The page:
Opioids, such as methadone and diamorphine, have a reputation as 'bad' drugs. Some consider them dangerous and addictive, and only to be used if there is no alternative.
It is true that prescribing opioids can be dangerous, but dosage is really the main pitfall, as the side-effects and interactions are similar for all opioids.
Pharmacologists often discriminate between different opioids based on the brain receptors they target, but this is not relevant in practice. The common effects of opioids are discussed further below.
Opioids are very good painkillers and work well in controlling both chronic and acute pain.
Depending on the level and nature of pain, different preparations can be used, ranging from short-acting, low potency opioids, such as codeine to more potent ones like diamorphine. Further pain relief can be provided by long-acting opioids, such as methadone and buprenorphine.
This is the main reason opioids are misused; they create a 'high'. Patients describe feeling happy, relaxed and detached from reality.
Drowsiness and respiratory depression
Higher doses of opioids can make patients fall asleep and reduce respiratory drive, which can result in airway obstruction and death. Overdoses can be treated by either reducing the dose of prescribed opioid or, if necessary, by giving naltrexone.
This occurs when opioids are given rapidly for acute pain. It can be relieved by an antiemetic such as cyclizine.
This is a common side-effect of all opioids; loperamide, which is widely used to control diarrhoea, is nothing but an opioid that does not cross the blood-brain barrier. Constipation can be treated with laxatives like lactulose.
Addiction and withdrawal
Any opioid given over a long period of time can create a physical and psychological addiction. The longer the drug is prescribed and the higher the potency used, the more likely it is to become addictive.
However, in some situations, development of addiction is irrelevant, for example, in palliative care.
It is important to remember that withdrawal of opioids is not dangerous, but it can be very unpleasant.
Why is methadone prescribed?
The idea behind prescribing methadone for opioid misusers is simply to reduce harm. Heroin has a much shorter half-life than methadone and has to be taken several times a day to achieve a steady blood concentration.
Withdrawal sensations occur when blood levels start to drop. Methadone prevents this from happening by stabilising blood concentration. By creating a steady level, methadone also decreases the risk of overdose, resulting in fewer deaths.
Methadone can be given safely as a long-acting painkiller to replace other, shorter acting opioids, or as maintenance treatment in opioid misuse.
Methadone is typically taken once daily. The standard concentration is 1mg/ml oral solution; higher concentrations are available but rarely used. A typical maintenance dose is in between 30ml and 120ml daily.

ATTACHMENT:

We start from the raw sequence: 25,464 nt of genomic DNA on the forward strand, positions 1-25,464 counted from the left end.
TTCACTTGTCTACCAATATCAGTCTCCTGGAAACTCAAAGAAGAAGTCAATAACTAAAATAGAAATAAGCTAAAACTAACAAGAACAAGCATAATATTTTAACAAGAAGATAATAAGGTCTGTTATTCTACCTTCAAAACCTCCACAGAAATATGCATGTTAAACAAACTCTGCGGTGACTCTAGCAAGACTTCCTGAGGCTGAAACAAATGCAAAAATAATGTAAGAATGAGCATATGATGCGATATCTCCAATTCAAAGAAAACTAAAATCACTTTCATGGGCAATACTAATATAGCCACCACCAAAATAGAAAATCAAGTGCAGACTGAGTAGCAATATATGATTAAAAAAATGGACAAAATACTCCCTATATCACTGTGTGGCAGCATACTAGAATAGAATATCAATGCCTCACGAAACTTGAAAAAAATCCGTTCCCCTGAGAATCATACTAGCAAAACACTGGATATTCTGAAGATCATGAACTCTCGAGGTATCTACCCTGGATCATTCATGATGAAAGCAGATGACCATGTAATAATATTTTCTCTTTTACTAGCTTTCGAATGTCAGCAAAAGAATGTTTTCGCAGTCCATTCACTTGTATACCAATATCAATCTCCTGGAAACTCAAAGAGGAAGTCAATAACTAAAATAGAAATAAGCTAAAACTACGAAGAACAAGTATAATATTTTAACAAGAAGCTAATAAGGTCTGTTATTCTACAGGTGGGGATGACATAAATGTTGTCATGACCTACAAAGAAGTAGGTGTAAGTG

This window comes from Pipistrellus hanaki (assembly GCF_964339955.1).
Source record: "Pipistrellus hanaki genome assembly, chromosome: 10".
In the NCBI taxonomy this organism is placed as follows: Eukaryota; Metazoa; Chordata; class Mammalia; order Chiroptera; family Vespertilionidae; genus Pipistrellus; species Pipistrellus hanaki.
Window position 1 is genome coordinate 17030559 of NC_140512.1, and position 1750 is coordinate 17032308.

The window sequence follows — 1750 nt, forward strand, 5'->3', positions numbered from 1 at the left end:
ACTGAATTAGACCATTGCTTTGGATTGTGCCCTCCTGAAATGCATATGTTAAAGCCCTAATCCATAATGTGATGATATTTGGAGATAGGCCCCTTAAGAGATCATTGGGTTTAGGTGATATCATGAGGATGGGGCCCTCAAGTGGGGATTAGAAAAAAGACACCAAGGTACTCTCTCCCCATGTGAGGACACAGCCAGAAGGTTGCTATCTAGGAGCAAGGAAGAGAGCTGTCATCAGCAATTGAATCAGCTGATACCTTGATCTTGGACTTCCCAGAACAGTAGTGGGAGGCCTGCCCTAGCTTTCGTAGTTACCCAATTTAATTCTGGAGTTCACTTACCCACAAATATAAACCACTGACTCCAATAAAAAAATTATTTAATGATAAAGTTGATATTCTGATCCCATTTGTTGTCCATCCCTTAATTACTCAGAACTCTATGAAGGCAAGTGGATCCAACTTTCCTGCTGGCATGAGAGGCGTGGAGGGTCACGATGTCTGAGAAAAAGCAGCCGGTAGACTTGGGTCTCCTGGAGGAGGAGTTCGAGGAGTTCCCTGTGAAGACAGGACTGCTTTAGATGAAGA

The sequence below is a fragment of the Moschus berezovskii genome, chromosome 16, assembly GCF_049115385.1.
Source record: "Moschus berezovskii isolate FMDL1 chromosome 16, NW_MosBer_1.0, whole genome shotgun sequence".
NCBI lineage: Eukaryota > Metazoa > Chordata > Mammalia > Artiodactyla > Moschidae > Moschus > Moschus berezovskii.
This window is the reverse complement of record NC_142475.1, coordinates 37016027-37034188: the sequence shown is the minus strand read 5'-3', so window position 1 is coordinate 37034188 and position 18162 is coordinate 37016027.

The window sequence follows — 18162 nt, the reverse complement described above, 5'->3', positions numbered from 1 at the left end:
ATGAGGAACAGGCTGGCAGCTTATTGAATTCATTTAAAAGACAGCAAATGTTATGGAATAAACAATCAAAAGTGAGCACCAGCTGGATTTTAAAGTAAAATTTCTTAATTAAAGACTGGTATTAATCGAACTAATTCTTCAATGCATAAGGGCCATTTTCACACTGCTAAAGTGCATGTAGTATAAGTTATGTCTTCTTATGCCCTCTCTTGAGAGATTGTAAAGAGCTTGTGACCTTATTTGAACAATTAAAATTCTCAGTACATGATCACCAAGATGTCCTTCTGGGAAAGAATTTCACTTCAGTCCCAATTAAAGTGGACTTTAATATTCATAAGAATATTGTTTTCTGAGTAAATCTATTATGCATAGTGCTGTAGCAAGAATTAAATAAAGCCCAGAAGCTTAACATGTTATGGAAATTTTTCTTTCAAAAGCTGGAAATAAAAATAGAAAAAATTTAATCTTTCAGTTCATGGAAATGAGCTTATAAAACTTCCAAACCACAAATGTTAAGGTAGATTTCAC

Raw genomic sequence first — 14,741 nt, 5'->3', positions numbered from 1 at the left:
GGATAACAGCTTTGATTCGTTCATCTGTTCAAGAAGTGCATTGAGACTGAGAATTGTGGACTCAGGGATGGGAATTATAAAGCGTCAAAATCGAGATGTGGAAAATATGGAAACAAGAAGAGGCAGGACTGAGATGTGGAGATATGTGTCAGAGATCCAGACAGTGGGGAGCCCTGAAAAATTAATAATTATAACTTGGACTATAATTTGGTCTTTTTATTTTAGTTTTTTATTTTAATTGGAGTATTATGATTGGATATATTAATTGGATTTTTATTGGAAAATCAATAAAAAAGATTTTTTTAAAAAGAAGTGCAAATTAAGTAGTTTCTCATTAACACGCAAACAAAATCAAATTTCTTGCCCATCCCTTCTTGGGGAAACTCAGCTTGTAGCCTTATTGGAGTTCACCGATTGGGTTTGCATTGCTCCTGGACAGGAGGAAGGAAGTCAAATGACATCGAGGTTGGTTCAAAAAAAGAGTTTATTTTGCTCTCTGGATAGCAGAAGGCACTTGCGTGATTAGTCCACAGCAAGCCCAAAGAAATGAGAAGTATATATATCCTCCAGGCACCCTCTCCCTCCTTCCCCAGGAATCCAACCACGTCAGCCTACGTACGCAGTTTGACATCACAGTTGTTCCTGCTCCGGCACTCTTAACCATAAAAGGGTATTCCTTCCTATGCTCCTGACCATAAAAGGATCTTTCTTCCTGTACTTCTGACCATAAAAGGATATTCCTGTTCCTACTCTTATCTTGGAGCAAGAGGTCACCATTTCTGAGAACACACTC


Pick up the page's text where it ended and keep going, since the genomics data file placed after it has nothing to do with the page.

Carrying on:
- Methadone affects bones and teeth.
Methadone does not accumulate in bones and it does not ruin teeth. However, the sugar used in the liquid to counter the bitter taste might do this.
- Methadone is a potent painkiller so someone taking it does not require additional analgesia.
Methadone is indeed a potent painkiller, but if it is prescribed for opioid misuse it does not raise pain tolerance, therefore patients do need additional analgesia, and often more to get the same effect as someone who is opioid-naive.
To give an example, someone on a stable dose of methadone who breaks their leg will need more morphine than someone not on methadone; the exact amount is a clinical decision and needs close supervision and assessment. Any opioid can be used on top of methadone apart from buprenorphine.
- Methadone is more addictive than heroin.
It is difficult to rate the addictiveness of methadone or any drug. Heroin is often consumed via inhalation or injection, and the rapid rise in blood level is possibly responsible for its euphoric effects.
Methadone works slowly on the same brain receptors, and although patients report a sedating effect, it does not have the same potency as heroin.
- Withdrawing from methadone is worse than from heroin.
There is some truth to this: the higher the dose of methadone taken, the worse is the withdrawal when it is stopped.
However, the symptoms of withdrawal from either drug are the same: sweating, tachycardia, nausea and vomiting, sleeplessness and a plethora of other symptoms. Clinically, it does not appear much worse than a flu-like illness and patients are never in danger from opioid withdrawal.
- Methadone kills as many people as heroin.
This was true when methadone was first prescribed 30 years ago, but is not the case any more.
Patients were given methadone unsupervised, leading to uncontrolled consumption. These days, the starting dose should not exceed 30mg. Following review, the dose can be increased by a maximum of 10mg a day until withdrawal symptoms have ceased.
Higher doses of methadone (above 60mg) have been shown to be more effective at stopping heroin use in the long term.
- Dr Grimm is a GP in West Yorkshire, GPSI in substance misuse and clinical lead for the RCGP alcohol certificate.